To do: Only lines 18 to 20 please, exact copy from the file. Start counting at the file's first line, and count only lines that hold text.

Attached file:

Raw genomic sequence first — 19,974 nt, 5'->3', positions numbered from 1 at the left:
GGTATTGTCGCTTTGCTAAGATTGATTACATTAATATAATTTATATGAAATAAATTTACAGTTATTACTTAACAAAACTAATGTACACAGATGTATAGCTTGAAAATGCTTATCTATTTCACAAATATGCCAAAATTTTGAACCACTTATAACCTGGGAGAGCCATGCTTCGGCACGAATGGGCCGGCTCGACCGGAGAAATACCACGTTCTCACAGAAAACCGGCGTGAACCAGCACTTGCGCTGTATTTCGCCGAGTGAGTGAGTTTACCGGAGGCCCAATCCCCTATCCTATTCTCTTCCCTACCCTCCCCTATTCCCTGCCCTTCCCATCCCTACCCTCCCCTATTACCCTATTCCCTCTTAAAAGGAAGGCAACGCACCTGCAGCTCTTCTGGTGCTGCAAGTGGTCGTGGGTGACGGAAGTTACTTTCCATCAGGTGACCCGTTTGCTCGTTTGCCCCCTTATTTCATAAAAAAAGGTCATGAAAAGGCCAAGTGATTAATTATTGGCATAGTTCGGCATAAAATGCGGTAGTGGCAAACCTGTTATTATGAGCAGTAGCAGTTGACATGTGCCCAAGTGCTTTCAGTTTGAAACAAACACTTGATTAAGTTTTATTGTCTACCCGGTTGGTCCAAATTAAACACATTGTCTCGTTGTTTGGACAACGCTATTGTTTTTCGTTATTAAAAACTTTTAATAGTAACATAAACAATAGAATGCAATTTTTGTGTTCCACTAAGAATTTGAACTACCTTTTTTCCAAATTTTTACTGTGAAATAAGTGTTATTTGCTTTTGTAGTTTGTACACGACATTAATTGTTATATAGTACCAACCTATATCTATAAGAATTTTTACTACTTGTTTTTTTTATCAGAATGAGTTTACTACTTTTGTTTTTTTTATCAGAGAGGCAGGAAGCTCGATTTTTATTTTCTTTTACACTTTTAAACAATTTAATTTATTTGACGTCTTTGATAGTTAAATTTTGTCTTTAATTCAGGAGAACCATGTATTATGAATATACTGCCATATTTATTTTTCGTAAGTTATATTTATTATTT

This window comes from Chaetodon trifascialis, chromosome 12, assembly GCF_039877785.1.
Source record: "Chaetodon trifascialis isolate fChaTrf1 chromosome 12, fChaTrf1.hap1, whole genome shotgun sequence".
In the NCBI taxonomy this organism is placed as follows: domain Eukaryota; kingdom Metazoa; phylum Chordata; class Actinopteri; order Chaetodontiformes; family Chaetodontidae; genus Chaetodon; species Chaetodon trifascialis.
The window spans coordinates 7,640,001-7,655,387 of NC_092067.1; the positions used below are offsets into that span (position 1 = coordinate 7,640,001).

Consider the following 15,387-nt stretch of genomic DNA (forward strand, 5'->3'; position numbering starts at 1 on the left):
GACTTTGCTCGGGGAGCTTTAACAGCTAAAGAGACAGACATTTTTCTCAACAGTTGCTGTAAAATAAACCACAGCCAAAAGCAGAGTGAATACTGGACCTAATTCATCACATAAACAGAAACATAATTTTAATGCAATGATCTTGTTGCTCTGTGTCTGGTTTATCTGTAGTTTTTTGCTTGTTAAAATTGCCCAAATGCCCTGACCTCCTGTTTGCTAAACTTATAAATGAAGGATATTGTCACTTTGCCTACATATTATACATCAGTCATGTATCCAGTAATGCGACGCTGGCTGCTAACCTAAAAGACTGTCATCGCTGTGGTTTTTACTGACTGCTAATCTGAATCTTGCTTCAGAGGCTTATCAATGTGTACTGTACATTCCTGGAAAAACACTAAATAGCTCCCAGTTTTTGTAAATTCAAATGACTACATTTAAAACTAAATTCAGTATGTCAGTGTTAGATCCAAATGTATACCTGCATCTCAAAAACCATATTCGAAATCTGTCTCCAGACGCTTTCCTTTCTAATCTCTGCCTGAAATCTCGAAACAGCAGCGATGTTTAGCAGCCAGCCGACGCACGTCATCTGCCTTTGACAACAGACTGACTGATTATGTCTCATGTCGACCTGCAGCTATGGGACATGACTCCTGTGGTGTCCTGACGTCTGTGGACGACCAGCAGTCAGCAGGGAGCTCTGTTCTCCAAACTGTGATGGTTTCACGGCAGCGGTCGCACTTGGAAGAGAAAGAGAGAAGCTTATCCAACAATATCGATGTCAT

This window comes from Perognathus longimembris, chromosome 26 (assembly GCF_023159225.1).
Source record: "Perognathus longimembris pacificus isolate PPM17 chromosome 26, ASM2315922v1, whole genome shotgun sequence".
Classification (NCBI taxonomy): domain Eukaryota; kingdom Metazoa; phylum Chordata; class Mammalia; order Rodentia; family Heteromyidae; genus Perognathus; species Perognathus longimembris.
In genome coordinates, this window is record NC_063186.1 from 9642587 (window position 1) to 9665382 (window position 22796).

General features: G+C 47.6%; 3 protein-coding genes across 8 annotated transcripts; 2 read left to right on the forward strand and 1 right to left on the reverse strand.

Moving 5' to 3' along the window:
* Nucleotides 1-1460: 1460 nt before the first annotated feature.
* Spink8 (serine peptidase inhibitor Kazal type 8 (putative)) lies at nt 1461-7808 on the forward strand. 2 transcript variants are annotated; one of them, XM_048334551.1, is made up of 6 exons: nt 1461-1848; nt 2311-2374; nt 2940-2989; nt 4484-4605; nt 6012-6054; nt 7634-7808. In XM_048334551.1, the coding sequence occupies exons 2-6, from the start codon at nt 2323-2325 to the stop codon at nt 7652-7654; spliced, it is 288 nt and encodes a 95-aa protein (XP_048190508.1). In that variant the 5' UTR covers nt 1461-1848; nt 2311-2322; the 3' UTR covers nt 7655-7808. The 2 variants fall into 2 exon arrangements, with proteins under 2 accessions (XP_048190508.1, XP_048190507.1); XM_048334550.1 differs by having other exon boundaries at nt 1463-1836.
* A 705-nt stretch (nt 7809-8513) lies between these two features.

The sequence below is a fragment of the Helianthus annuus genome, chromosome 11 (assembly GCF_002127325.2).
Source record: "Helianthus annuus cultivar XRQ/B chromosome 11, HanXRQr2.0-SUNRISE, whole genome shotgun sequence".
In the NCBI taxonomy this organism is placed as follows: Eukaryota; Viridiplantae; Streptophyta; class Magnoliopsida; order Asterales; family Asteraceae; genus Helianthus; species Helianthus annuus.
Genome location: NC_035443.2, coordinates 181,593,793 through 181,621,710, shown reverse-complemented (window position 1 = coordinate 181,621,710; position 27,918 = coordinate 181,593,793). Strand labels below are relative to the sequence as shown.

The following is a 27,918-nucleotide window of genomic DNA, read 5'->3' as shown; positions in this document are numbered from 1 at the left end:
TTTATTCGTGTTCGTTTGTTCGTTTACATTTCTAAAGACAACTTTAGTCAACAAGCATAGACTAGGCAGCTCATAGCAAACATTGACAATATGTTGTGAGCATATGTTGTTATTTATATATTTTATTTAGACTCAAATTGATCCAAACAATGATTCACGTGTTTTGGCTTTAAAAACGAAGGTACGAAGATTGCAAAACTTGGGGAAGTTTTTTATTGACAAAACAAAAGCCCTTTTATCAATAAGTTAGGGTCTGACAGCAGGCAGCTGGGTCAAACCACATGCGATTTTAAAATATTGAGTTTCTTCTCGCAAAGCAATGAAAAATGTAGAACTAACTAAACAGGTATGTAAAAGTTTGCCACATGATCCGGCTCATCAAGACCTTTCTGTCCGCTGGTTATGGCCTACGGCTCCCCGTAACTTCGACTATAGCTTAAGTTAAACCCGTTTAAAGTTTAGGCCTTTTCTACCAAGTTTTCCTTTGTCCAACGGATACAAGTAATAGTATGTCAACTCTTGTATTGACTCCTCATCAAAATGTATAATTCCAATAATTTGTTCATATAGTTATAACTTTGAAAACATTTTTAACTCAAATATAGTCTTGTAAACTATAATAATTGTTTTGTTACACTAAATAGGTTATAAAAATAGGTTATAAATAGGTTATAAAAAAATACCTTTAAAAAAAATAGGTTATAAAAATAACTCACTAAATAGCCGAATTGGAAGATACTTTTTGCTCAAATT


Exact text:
The sequence below is a fragment of the Helianthus annuus genome, chromosome 11 (assembly GCF_002127325.2).
Source record: "Helianthus annuus cultivar XRQ/B chromosome 11, HanXRQr2.0-SUNRISE, whole genome shotgun sequence".
In the NCBI taxonomy this organism is placed as follows: Eukaryota; Viridiplantae; Streptophyta; class Magnoliopsida; order Asterales; family Asteraceae; genus Helianthus; species Helianthus annuus.